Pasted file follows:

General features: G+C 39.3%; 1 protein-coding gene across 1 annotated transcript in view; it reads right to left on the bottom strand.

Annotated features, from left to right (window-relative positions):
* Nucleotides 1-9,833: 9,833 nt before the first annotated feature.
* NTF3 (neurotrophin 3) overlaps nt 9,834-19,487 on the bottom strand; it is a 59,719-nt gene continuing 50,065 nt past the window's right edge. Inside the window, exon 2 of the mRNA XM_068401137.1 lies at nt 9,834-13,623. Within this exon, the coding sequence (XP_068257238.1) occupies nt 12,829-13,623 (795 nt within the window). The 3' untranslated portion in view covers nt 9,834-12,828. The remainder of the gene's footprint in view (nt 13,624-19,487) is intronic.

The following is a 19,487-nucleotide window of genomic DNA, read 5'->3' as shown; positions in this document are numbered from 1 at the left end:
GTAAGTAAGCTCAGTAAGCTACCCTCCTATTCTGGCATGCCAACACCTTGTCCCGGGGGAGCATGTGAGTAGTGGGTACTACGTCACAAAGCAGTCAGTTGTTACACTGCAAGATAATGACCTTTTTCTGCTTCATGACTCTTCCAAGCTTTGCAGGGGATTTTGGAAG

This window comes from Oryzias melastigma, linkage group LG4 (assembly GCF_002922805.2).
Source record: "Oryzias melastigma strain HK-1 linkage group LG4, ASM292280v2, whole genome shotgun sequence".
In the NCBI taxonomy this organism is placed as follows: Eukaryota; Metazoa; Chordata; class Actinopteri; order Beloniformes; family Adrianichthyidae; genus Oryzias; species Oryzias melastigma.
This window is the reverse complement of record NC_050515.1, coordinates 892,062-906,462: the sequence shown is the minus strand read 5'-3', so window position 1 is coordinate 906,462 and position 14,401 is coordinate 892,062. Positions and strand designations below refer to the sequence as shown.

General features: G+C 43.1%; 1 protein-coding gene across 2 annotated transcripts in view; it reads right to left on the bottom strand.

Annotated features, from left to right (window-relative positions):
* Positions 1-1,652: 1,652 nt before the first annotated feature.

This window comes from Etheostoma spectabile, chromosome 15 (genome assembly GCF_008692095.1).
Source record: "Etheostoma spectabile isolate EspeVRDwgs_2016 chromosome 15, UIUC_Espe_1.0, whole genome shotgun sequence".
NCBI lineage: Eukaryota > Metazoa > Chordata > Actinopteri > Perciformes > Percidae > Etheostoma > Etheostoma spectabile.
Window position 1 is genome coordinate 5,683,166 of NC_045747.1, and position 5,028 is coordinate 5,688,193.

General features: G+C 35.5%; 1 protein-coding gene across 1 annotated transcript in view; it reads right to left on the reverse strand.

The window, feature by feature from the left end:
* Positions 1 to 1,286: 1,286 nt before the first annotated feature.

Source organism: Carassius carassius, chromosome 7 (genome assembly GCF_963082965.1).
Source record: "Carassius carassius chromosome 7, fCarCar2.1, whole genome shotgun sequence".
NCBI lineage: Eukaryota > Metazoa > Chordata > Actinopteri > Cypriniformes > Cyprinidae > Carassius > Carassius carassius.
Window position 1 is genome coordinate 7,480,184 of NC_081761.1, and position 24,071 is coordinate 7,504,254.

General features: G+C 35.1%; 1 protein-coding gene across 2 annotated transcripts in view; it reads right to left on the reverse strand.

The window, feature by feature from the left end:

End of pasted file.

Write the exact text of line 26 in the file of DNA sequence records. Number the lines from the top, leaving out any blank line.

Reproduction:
The window, feature by feature from the left end: